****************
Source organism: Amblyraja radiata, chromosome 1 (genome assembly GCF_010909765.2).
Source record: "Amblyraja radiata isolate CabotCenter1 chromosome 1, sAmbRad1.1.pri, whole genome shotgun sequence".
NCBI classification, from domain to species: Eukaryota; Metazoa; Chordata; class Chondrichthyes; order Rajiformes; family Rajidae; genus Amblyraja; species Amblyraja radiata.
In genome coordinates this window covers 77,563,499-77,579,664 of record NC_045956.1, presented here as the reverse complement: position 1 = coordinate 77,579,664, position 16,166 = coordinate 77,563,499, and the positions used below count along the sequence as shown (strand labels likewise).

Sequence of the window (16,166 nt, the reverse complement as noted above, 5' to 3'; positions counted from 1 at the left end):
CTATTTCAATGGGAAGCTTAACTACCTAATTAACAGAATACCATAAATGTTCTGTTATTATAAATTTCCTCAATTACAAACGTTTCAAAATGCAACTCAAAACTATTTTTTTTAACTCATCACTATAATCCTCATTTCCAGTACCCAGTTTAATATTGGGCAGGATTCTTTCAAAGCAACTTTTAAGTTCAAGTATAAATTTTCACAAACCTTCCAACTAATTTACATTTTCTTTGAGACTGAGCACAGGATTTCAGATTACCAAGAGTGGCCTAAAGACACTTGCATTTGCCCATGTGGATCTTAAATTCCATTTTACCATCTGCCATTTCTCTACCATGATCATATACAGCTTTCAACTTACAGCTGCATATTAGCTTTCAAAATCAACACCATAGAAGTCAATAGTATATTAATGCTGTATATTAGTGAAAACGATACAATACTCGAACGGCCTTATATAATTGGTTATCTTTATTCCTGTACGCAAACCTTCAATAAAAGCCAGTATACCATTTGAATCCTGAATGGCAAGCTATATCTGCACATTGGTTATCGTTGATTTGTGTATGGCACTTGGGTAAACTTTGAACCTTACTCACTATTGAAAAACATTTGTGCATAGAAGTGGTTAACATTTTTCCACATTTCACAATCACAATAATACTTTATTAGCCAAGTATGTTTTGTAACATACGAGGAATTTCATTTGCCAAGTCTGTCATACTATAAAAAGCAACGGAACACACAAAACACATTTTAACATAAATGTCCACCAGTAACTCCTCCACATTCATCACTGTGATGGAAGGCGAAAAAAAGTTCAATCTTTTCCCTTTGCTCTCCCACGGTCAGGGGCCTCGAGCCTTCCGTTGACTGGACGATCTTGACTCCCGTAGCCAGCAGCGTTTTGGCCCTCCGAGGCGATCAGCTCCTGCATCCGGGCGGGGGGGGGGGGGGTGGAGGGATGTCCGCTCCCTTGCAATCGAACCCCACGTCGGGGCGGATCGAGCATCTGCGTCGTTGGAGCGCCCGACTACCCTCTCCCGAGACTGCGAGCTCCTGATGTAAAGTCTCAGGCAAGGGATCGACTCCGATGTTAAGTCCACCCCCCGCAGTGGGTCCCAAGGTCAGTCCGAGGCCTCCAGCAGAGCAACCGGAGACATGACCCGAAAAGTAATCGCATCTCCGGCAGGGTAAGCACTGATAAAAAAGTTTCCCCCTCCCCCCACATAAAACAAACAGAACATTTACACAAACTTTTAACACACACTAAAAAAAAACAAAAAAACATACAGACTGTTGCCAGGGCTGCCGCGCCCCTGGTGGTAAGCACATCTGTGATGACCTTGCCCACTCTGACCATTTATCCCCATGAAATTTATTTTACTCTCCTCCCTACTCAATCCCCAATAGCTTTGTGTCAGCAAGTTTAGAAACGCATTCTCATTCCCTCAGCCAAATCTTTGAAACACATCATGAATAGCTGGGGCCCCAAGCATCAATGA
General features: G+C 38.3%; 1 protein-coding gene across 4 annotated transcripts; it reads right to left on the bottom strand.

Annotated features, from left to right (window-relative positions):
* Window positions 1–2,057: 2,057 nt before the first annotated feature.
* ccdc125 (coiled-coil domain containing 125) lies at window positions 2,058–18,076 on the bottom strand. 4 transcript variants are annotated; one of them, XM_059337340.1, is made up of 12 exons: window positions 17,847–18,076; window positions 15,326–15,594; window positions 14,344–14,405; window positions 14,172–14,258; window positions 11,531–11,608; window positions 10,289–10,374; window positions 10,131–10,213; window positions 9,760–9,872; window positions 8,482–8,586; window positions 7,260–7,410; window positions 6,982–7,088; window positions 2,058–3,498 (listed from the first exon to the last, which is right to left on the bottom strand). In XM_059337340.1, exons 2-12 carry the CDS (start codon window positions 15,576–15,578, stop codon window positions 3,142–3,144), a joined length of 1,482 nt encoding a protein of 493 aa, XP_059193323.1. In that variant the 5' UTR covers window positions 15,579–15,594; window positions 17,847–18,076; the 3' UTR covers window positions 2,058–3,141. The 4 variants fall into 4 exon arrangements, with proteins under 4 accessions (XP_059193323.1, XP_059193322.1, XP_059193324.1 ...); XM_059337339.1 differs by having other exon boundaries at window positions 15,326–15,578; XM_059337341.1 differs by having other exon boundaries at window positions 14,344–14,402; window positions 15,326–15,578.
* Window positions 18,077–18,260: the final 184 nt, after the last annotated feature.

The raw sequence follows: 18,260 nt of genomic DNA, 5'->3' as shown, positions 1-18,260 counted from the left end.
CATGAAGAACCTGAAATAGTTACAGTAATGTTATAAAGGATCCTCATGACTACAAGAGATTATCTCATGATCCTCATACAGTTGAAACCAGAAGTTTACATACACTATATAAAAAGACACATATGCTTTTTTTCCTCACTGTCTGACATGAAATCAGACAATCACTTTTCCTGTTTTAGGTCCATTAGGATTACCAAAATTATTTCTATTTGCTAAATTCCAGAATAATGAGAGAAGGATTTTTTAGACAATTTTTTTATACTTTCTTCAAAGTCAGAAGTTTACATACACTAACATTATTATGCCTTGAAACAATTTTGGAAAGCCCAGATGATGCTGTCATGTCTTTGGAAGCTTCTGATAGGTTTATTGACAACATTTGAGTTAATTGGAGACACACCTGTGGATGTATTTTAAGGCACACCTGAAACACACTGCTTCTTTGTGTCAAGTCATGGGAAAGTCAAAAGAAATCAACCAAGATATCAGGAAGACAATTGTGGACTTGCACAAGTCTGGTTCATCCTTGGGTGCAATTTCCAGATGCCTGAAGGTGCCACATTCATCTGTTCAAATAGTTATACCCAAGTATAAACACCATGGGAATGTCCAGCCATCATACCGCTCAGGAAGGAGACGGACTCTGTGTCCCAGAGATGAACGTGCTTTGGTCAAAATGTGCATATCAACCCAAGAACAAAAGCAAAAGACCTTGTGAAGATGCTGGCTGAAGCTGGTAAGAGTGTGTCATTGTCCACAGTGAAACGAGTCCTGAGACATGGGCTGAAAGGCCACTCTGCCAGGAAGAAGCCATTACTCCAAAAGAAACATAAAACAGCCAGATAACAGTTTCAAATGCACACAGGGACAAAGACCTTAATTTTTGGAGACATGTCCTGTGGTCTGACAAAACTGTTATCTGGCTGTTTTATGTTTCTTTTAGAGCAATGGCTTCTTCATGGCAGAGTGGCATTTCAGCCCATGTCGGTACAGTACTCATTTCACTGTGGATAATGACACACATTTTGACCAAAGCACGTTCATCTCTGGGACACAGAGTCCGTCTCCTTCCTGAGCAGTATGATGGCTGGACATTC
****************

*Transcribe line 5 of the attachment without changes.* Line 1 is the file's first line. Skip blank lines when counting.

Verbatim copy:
Sequence of the window (16,166 nt, the reverse complement as noted above, 5' to 3'; positions counted from 1 at the left end):